Large Local Reaction: How Do You Manage Your Insect Sting?

Although most individuals experience minor reactions to ant, bee, and wasp stings, some insect stings can cause large local reactions in other adults and children. Large local reactions usually occur within 48 to 72 hours following an insect sting, or the reactions can occur sooner. If you experience severe pain, extensive swelling, or overwhelming itching in or around your insect bite several days after a sting, follow the tips below to soothe your symptoms.

Avoid Aggravating the Site

No matter what you do, don't rub, pick, or scratch the bite site with your fingers, tweezers, or another item. You can injure your skin if you do so. Instead, place a bag of frozen peas or an ice pack on the site to ease some of the swelling. 

Next, inspect the bite site for signs of infection, such as pus and red streaks. These types of symptoms may be dangerous for some individuals, especially older adults and small children who have previous problems with insect stings. If you see signs of infections in your sting site, visit your local emergency or urgent care center immediately.

If you don't see any signs of infection in your sting site, continue to ice the area until you schedule an appointment with a stinging insect doctor.

Seek Stinging Insect Reaction Treatment

Large local reactions can become worse without the proper care. The symptoms produced by stinging insects can last for weeks in some people. A stinging insect doctor, or allergist, can bring your symptoms under control with antihistamines and similar medications. After an allergy specialist controls your symptoms, they can see move forward with your care.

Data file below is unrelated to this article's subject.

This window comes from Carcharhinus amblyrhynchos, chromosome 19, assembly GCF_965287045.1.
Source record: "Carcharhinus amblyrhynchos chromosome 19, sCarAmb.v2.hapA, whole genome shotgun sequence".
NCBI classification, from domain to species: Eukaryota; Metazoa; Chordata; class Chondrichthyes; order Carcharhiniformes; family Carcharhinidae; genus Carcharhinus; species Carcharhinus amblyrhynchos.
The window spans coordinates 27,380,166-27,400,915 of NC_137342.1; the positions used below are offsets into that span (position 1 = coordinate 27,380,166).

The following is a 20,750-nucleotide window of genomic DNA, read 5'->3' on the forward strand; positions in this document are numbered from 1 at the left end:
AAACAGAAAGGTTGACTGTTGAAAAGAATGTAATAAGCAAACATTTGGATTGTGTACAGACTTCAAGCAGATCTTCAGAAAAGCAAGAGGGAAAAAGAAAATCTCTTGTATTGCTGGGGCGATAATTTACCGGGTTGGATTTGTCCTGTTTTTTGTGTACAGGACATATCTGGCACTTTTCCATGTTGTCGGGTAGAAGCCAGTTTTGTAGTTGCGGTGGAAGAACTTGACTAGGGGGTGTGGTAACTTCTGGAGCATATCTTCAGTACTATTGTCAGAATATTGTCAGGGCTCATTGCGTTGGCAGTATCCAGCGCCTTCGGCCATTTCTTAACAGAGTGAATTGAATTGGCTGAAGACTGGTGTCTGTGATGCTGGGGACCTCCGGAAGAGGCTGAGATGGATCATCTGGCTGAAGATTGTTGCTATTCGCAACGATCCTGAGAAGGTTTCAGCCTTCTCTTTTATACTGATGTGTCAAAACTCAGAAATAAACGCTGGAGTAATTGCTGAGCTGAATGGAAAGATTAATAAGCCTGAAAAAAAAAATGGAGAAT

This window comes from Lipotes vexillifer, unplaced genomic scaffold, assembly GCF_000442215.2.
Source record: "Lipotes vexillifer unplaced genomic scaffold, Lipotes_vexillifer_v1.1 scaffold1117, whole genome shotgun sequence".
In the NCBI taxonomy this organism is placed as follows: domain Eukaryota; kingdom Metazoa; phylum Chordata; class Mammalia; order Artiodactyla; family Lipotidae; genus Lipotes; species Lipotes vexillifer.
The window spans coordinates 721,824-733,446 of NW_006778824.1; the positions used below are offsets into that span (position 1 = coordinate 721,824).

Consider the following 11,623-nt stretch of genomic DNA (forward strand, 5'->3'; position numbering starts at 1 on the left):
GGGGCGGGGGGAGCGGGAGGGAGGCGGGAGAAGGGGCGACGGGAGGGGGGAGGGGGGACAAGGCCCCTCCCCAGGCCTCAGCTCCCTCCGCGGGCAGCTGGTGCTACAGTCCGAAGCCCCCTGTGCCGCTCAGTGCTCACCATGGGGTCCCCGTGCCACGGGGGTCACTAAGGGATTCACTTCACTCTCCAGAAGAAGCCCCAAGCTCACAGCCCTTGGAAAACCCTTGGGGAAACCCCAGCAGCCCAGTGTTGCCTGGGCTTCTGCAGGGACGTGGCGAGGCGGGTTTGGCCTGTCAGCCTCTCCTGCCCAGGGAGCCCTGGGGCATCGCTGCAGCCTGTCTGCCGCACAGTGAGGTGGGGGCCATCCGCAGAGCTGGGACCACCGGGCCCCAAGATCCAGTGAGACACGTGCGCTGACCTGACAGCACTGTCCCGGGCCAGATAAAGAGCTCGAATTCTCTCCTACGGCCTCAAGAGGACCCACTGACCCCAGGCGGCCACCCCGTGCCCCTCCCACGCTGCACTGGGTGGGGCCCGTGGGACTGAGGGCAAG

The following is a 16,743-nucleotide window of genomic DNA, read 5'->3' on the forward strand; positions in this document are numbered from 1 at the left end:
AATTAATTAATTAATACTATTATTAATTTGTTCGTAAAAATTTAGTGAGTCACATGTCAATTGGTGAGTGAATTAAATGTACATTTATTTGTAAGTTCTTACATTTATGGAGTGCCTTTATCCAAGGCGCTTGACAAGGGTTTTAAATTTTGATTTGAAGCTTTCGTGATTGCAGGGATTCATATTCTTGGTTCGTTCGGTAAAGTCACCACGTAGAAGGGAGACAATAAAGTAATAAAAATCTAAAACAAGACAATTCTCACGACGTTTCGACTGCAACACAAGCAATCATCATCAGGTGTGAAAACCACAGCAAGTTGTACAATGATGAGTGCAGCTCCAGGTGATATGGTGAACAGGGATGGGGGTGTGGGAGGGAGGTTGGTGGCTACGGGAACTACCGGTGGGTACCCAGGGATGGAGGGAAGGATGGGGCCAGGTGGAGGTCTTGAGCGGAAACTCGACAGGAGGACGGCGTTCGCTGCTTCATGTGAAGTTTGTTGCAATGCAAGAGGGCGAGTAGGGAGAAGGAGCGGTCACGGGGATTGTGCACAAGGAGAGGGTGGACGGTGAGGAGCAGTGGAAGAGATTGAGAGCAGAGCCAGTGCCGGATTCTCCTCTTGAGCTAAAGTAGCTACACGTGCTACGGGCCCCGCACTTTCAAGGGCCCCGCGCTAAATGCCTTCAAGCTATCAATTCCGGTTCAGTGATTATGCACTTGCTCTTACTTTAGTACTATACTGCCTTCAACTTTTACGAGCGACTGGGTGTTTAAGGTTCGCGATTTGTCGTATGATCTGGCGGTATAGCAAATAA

Because some people can become allergic to stinging insects, an allergist will need to test your blood and skin right away. If a doctor detects excessive proteins and antibodies in your blood, they can begin immunotherapy and other specialized treatment. If a bee or wasp stings you in the future, the treatments can help keep your immune system from overacting to the venom created by the insects.

After treatment, you can take many steps to prevent a large local reaction in the future. Try to avoid areas in your community that harbor stinging insects, such as a city park or wildlife sanctuary. If you work outdoors, be very aware of your surroundings. Bees, hornets, wasps, and other insects can attack if you invade their territory or venture too close to their homes. 

For more information about stinging insect reactions or how to treat and manage them, contact an allergy specialist right away.